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I am looking at antennas for a rather unusual application: mounted under a utility pit lid (manhole cover).

The goal is to receive commercial MW/LW stations. The antenna has to be attached to the underside of the lid with a magnet. To make it easy to install we want it to be as omnidirectional as possible, because the installer can't hang around aligning it.

What type of antenna is best suited to this? We are willing to consider things like having two switched/combined ferrite rods at right angles, if that will work.


Should have mentioned, the received signal can be very poor and still be fine for our needs. Even if it's 95% noise that's fine, as long as there is some small amount of signal. We have made successful tests with consumer MW/LW receivers with ferrite antennas. The main issue was alignment.

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  • $\begingroup$ you ask for "The goal is to receive commercial MW/LW stations" and in a comment you say "In fact we have tested a consumer AM radio in a few pits under a lid and it works fine" ... I am wondering: what is the actual problem you are trying to solve ? Please update your question with what you are trying to do, keeping in mind the answer(s) given already. $\endgroup$ – Edwin van Mierlo Nov 28 '16 at 9:20
  • $\begingroup$ Unfortunately it's commercially sensitive so I can't elaborate too much. The bottom line is we need to record the audio but even extremely low quality / massive amounts of noise is fine. $\endgroup$ – user1211 Nov 28 '16 at 15:13
  • $\begingroup$ So if you've tested a consumer AM radio and that works fine, why not just go with that? It almost surely has a ferrite stick antenna, which is generally an excellent choice for performance considering typical cost and size limitations. $\endgroup$ – Phil Frost - W8II Nov 28 '16 at 18:55
  • $\begingroup$ If it is "commercially sensitive" then it sure is not "Amateur Radio" related. I agree with Phil that if AM is working fine on a consumer radio, why not use that. Anything further I would suggest that you hire a consultant in RF/radio/electronics to scope and design your commercial application. $\endgroup$ – Edwin van Mierlo Nov 29 '16 at 8:35
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    $\begingroup$ I'm voting to close this question as off-topic because this question is about a commercial application, which is has a "sensitive nature" where the OP cannot post all details. $\endgroup$ – Edwin van Mierlo Nov 29 '16 at 8:37
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A lid where a magnet attaches is made out of iron.

Iron is a good conductor.

You're trying to build an antenna in a place which is especially well-shielded against radiation. That will be very very difficult.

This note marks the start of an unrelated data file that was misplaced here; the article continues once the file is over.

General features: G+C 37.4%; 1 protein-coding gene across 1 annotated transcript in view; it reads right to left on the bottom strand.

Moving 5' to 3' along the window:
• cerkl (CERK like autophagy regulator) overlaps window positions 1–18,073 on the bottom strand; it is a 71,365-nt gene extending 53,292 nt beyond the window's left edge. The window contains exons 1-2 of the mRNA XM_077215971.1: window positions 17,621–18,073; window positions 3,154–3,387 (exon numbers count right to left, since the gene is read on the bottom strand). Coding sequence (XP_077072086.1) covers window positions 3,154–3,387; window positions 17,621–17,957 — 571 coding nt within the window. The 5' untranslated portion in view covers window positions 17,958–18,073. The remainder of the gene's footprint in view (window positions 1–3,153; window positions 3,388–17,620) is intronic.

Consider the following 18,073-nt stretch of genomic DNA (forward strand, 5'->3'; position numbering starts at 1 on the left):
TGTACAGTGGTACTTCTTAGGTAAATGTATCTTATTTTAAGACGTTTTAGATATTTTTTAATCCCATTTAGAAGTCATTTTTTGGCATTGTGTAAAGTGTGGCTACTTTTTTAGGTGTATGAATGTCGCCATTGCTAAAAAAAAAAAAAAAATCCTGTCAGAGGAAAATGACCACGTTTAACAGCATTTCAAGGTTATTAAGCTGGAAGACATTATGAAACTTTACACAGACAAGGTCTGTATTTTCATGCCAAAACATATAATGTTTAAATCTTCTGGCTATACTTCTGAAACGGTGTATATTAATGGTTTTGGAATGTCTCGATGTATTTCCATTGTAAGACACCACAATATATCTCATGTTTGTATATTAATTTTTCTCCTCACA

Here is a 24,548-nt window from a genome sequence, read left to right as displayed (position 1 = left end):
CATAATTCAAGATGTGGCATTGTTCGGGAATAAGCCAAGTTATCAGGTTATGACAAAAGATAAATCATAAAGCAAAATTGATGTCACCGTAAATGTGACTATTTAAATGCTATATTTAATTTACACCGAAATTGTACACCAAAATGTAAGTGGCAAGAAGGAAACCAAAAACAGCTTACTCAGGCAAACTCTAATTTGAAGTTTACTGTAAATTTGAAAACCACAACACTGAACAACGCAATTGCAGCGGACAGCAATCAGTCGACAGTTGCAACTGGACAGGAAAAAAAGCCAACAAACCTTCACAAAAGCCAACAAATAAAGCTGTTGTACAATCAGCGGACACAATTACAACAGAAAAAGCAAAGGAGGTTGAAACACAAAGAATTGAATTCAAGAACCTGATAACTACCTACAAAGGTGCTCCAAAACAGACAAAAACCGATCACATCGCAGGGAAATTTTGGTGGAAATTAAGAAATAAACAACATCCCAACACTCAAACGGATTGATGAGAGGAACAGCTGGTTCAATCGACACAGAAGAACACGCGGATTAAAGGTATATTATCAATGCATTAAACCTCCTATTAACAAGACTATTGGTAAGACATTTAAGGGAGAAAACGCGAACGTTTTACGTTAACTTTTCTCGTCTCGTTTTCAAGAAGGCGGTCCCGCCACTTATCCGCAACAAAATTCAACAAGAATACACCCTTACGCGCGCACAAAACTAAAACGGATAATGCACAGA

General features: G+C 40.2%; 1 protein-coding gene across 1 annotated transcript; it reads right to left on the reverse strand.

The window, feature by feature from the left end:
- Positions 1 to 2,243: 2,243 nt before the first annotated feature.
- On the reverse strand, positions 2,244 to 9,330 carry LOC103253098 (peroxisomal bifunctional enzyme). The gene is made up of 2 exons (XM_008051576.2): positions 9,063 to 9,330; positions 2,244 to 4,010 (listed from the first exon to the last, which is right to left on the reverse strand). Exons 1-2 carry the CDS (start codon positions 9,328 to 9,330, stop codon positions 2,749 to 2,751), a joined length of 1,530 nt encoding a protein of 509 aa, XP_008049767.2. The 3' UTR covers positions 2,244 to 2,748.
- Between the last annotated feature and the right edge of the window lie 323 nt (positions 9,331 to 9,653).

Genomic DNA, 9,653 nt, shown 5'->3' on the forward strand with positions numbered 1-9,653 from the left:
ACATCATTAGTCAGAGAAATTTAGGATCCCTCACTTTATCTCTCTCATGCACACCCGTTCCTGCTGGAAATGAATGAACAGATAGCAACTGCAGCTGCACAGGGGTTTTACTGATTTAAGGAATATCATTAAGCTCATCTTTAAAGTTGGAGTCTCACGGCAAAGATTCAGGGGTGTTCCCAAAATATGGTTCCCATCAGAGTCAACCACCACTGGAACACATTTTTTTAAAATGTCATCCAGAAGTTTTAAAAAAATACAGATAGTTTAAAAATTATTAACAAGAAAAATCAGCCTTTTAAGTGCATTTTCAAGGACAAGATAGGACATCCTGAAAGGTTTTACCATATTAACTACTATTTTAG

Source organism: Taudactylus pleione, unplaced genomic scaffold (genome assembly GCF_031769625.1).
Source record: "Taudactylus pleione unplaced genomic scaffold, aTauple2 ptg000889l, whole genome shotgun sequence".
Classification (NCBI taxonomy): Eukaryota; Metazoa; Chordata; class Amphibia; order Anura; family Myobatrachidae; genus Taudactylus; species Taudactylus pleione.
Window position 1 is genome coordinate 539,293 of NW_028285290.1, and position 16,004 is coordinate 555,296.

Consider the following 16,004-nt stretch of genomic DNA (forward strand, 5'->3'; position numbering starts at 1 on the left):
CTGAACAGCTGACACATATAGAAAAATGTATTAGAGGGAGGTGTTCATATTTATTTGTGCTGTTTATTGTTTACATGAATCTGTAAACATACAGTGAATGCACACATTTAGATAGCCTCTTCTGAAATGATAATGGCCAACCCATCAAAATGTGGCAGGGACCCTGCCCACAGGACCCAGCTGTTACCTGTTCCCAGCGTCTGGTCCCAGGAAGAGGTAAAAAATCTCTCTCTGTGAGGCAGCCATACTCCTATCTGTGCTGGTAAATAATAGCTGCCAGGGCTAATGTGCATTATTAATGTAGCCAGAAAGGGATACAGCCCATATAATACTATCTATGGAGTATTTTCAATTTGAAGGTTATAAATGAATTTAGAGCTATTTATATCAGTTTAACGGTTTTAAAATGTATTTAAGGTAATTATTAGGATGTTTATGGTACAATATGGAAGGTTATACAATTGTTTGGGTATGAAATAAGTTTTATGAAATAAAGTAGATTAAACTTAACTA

Omnidirectional from under a manhole cover means "in the earth". If that isn't dry, then there will be little signal there.

Yes, radio waves can penetrate wet soil – as an estimate, with a very sensitive receiver and a very powerful transmitter, you could do up to 10m ground penetrating radar.

But this will not be possible for any receiver that is supposed to receive an AM signal and is remotely related to ham technology (making it on-topic here). For that kind of sensitivity, you'd need extremely low noise figure, and that will be extremely expensive.

All in all, I don't know what kind of radio broadcast receiver for mole people or explosive trigger device you want to build, but I trust physics enough to believe this won't work at your level of insight.

The fact that you're asking about commercial MW inside populated areas (i.e. where there are manhole covers) might indicate you're Britain-based. Now, that'll also mean the broadcasters won't be pushing incredibly much power, making this a bit harder.

To make things more complicated, omnidirectional won't work easily. The reason is simple – the MW/LW wavelengths are far bigger than a manhole, and thus, you can only use high-Q antennas (ferrite core antennas, for example), and those tend to have a very clear preferred direction. Having arrays of these probably won't work either – they'd interact (being all within $\ll\frac12 \lambda$).

Frankly, think about it: As you know, the typical propagation mode for commercial LF and MF is surface wave – the earth's conductive surface forms kind of a waveguide together with ionospehre – and that means that wokring MW reception is based on the fact that at the point of surface, there's little power transport. You could try to make an antenna pick up the displacement currents – but that's going to be freaky business, especially anywhere there's electrical infrastructure (which happens to be the places with manholes).

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  • $\begingroup$ In fact we have tested a consumer AM radio in a few pits under a lid and it works fine. We could have been lucky I suppose, but as far as I am aware we aren't near any transmitters. We are UK based, as you guessed. The received signal does not need to be great, even listenable, in fact we can handle <5% SNR quite easily. $\endgroup$ – user1211 Nov 28 '16 at 9:15
  • $\begingroup$ I don't think the shielding is quite as dire as you say, a low NF at HF is easily realized for less than $5 in parts, and the Q of the antenna does not make it much more directional than a dipole. Compare the radiation patterns of an infinitesimal Hertzian dipole to a half-wave dipole: they are nearly the same. $\endgroup$ – Phil Frost - W8II Nov 28 '16 at 12:24

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